A Fringe Festival show on climate change and consequences
By Caroline Ho, Arts Editor
When environmental degradation causes societal collapse, what kind of world will the future generations rebuild?
This is the premise for Wyspa, an upcoming show directed by Douglas College graduate and former Other Press writer Julia Siedlanowska and written by Siedlanowska and Kanon Hewitt, developed in collaboration with five youth performers aged 11 to 16. As part of the 2017 Vancouver Fringe Festival, Wyspa is one of five shows created through the mentorship program Generation Hot: Waterborne, supporting young writer-directors in Vancouver. All of the shows in Waterborne tackle themes of global warming and the impacts for generations of people growing up in a world of environmental and societal transformation.
Wyspa (Polish for “island”) follows a group of youths who are cast away from their walled community onto an island where they must build their own society to survive. The story takes place in three distinct worlds: The home community, long sustained by fracking, until a devastating fire causes the youths to be sent away by their mothers; the ocean, where the children struggle to survive on small boats with minimal food; and the island, where the kids are left to create their own new world.
The inspiration for Wyspa grew out of discussions about the recent rise in domestic violence in Alberta, and the link of violence to job losses in the oil industry. Siedlanowska said she specifically wanted to examine the dynamics of raising children in often rigid gender binaries, exploring the ways these norms contribute to gender-based violence. In the home community in Wyspa, men and women occupy very distinct, hierarchical roles. In the new island environment, Hewitt and Siedlanowska have allowed the youths to develop their own ideas around equity.
The introductory text of the show is written by Hewitt and Siedlanowska, up to the point where the children arrive on the island—after which Wyspa has largely been left to the young actors. The kids have been the ones to determine the rules of the world, create scenes and lines of text, and guide the direction of the story. “The suggestions they come up with are all amazing,” said Siedlanowska, describing some of the lines they’ve written as “super poetic” and “beautiful.” She’s been particularly impressed by the young performers’ quality of dialogue, their enthusiasm for the work, and their maturity and insight in dealing with the issues raised.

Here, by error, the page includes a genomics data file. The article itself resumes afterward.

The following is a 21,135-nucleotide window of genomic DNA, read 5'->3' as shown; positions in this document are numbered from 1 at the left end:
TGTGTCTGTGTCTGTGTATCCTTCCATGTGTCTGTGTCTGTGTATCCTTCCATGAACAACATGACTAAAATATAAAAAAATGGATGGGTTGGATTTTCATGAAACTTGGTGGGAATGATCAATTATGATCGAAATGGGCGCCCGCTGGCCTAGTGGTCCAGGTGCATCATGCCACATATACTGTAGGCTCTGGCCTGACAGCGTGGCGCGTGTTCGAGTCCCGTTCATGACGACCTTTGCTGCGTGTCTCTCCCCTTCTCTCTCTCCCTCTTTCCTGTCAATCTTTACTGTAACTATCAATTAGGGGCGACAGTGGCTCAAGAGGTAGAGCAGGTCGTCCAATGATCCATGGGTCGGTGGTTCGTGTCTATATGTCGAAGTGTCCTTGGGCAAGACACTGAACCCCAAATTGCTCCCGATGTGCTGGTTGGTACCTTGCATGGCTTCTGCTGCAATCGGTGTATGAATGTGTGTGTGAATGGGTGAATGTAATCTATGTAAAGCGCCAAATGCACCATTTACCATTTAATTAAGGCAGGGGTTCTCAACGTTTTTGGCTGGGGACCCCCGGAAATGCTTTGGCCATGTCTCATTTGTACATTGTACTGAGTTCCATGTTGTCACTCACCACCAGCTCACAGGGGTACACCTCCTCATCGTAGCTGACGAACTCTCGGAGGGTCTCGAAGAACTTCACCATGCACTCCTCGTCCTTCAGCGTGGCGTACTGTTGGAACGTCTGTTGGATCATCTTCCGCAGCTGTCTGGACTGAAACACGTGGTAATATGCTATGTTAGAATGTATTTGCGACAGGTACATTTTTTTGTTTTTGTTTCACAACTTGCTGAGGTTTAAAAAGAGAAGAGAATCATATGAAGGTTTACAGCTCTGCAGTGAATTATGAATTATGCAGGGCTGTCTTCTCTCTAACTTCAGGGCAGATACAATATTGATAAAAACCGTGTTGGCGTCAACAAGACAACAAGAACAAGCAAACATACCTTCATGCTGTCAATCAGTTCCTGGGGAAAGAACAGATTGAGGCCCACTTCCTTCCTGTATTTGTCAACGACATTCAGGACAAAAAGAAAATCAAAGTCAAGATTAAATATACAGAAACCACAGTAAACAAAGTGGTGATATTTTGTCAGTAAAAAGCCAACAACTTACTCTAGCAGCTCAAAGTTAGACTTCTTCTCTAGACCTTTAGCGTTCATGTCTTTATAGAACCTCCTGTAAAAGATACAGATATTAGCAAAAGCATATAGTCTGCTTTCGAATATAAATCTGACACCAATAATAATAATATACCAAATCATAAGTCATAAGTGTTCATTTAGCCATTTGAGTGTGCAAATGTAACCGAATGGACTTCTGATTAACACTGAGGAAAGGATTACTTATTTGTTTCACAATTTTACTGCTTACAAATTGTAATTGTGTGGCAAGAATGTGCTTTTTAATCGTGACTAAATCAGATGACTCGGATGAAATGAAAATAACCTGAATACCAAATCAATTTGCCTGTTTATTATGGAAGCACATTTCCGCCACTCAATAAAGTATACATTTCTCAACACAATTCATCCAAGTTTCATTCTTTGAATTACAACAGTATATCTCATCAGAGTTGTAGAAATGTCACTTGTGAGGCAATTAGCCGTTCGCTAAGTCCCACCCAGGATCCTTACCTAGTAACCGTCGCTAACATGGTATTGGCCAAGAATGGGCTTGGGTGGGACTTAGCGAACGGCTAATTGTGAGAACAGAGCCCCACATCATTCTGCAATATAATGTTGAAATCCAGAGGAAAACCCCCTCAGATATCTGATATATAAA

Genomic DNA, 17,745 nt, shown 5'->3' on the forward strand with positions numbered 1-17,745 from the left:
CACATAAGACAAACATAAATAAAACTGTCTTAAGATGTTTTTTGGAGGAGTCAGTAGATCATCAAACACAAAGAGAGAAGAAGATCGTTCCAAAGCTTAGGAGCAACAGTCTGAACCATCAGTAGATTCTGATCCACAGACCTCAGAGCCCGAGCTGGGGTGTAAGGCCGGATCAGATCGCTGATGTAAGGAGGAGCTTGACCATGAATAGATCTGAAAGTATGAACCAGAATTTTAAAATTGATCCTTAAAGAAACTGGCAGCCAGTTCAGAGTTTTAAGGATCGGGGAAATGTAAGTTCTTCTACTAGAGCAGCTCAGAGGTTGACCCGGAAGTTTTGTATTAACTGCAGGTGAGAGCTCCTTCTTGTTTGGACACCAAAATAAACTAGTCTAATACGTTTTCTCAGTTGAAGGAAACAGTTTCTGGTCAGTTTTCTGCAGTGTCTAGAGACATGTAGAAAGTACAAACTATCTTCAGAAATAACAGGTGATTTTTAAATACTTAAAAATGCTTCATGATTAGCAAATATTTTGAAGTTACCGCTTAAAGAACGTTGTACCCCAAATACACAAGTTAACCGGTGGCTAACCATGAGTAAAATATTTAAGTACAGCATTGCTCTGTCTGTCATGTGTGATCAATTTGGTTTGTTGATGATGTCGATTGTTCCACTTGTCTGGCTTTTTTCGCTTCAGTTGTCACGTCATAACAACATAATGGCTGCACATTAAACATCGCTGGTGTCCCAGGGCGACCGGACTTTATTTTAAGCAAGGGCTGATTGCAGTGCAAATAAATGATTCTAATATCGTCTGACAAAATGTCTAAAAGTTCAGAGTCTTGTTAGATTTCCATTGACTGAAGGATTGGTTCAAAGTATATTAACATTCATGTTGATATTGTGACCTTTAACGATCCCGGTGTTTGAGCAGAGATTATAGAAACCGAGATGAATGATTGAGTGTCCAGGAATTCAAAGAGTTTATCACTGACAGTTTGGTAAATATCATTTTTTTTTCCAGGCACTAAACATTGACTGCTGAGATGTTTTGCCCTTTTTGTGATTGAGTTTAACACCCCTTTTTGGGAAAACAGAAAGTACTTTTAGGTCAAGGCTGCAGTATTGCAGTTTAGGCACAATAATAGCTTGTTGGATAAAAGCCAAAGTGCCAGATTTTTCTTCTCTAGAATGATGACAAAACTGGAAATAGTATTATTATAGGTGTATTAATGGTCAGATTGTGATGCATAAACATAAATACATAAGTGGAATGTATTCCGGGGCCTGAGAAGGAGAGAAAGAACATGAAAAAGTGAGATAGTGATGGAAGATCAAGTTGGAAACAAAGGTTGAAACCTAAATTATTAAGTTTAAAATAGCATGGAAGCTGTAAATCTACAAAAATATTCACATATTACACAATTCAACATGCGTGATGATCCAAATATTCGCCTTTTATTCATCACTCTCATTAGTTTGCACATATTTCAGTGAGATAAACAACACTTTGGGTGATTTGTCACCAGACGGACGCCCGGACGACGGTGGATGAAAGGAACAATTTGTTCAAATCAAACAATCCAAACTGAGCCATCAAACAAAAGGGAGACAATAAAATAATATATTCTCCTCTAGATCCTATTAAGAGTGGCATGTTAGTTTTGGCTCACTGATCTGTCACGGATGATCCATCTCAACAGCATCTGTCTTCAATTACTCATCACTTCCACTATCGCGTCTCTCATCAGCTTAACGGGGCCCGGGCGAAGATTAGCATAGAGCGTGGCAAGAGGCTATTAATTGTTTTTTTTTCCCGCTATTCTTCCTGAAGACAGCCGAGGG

History abounds with instances of children who have been forced to survive on their own, such as the story of Polish-Jewish writer and pedagogue Janusz Korczak, who operated an orphanage in Warsaw during the Holocaust. Although Hewitt and Siedlanowska drew much of their inspiration from researching Korczak and other accounts from history, the story of Wyspa is meant to be more metaphorical, and the playwrights hope that the extreme circumstances of their fictional world remain far from reality.
Nevertheless, Wyspa shares a powerful message about the consequences of continuing along with our current path of environmental exploitation and degradation. Siedlanowska believes that the message will resonate even more powerfully with audiences when presented by young actors with profound perspectives.
“When you’re talking about climate change, you’re talking about something that’s so far removed from our own consciousness, it’s almost like the effects are not immediately tangible to us in our daily lives.” said Siedlanowska. “We talk about, ‘What are we doing for the future generations?’ But what happens when the future generations are telling the story right in front of you?”
Wyspa and the other works of Generation Hot: Waterborne will be playing at the Vancouver Fringe Festival at Granville Island from September 7 to 16. Tickets for the shows are available at www.vancouverfringe.com/waterborne.